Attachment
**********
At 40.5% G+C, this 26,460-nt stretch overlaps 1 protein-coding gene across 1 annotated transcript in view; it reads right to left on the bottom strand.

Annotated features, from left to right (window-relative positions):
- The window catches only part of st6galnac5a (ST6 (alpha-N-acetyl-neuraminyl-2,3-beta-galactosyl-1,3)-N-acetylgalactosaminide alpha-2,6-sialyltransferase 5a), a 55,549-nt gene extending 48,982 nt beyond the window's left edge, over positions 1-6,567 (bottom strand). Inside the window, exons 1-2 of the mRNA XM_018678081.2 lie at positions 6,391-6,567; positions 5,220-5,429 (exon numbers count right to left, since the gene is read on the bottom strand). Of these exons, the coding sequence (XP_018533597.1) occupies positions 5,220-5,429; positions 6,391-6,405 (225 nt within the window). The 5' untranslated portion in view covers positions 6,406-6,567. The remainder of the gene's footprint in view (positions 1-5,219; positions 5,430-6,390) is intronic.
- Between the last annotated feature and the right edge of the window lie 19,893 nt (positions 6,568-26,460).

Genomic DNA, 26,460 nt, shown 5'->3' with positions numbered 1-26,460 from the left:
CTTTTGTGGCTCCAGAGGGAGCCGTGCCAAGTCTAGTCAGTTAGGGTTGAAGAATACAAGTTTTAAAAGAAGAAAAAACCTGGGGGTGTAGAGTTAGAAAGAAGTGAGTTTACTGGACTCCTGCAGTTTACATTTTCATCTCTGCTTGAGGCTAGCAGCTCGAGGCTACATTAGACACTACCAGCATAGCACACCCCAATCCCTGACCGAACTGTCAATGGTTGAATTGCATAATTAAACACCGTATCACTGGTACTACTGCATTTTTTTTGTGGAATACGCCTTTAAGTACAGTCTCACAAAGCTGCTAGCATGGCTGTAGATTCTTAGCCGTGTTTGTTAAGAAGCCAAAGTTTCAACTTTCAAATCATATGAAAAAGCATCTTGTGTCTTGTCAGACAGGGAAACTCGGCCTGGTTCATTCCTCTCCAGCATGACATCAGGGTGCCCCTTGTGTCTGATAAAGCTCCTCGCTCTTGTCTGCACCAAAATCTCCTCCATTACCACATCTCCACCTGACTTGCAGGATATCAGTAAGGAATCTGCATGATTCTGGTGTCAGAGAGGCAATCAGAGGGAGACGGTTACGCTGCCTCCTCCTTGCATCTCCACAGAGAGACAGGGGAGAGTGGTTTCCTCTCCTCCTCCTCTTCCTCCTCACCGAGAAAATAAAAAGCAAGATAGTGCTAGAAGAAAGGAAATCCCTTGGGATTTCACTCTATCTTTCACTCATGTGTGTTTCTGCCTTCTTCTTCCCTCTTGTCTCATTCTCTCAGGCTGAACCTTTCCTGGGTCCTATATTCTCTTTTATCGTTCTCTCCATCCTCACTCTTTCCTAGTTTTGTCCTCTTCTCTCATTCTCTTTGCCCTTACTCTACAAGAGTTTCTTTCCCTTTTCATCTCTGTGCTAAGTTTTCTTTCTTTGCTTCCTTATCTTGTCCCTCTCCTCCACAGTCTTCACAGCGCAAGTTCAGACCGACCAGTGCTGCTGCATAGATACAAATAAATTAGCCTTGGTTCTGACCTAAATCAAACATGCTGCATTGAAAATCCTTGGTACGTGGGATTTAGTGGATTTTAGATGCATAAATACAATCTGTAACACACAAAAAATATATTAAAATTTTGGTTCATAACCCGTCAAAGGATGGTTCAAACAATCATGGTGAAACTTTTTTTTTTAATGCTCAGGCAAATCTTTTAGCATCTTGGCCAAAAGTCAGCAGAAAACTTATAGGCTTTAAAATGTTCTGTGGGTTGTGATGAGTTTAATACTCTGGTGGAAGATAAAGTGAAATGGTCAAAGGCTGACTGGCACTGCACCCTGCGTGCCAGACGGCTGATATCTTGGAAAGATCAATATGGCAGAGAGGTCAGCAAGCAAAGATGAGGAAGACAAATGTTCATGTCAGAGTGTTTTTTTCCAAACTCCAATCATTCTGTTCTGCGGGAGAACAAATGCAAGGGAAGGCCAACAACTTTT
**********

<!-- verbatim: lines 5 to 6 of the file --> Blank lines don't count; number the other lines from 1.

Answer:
Genomic DNA, 26,460 nt, shown 5'->3' with positions numbered 1-26,460 from the left:
CTTTTGTGGCTCCAGAGGGAGCCGTGCCAAGTCTAGTCAGTTAGGGTTGAAGAATACAAGTTTTAAAAGAAGAAAAAACCTGGGGGTGTAGAGTTAGAAAGAAGTGAGTTTACTGGACTCCTGCAGTTTACATTTTCATCTCTGCTTGAGGCTAGCAGCTCGAGGCTACATTAGACACTACCAGCATAGCACACCCCAATCCCTGACCGAACTGTCAATGGTTGAATTGCATAATTAAACACCGTATCACTGGTACTACTGCATTTTTTTTGTGGAATACGCCTTTAAGTACAGTCTCACAAAGCTGCTAGCATGGCTGTAGATTCTTAGCCGTGTTTGTTAAGAAGCCAAAGTTTCAACTTTCAAATCATATGAAAAAGCATCTTGTGTCTTGTCAGACAGGGAAACTCGGCCTGGTTCATTCCTCTCCAGCATGACATCAGGGTGCCCCTTGTGTCTGATAAAGCTCCTCGCTCTTGTCTGCACCAAAATCTCCTCCATTACCACATCTCCACCTGACTTGCAGGATATCAGTAAGGAATCTGCATGATTCTGGTGTCAGAGAGGCAATCAGAGGGAGACGGTTACGCTGCCTCCTCCTTGCATCTCCACAGAGAGACAGGGGAGAGTGGTTTCCTCTCCTCCTCCTCTTCCTCCTCACCGAGAAAATAAAAAGCAAGATAGTGCTAGAAGAAAGGAAATCCCTTGGGATTTCACTCTATCTTTCACTCATGTGTGTTTCTGCCTTCTTCTTCCCTCTTGTCTCATTCTCTCAGGCTGAACCTTTCCTGGGTCCTATATTCTCTTTTATCGTTCTCTCCATCCTCACTCTTTCCTAGTTTTGTCCTCTTCTCTCATTCTCTTTGCCCTTACTCTACAAGAGTTTCTTTCCCTTTTCATCTCTGTGCTAAGTTTTCTTTCTTTGCTTCCTTATCTTGTCCCTCTCCTCCACAGTCTTCACAGCGCAAGTTCAGACCGACCAGTGCTGCTGCATAGATACAAATAAATTAGCCTTGGTTCTGACCTAAATCAAACATGCTGCATTGAAAATCCTTGGTACGTGGGATTTAGTGGATTTTAGATGCATAAATACAATCTGTAACACACAAAAAATATATTAAAATTTTGGTTCATAACCCGTCAAAGGATGGTTCAAACAATCATGGTGAAACTTTTTTTTTTAATGCTCAGGCAAATCTTTTAGCATCTTGGCCAAAAGTCAGCAGAAAACTTATAGGCTTTAAAATGTTCTGTGGGTTGTGATGAGTTTAATACTCTGGTGGAAGATAAAGTGAAATGGTCAAAGGCTGACTGGCACTGCACCCTGCGTGCCAGACGGCTGATATCTTGGAAAGATCAATATGGCAGAGAGGTCAGCAAGCAAAGATGAGGAAGACAAATGTTCATGTCAGAGTGTTTTTTTCCAAACTCCAATCATTCTGTTCTGCGGGAGAACAAATGCAAGGGAAGGCCAACAACTTTT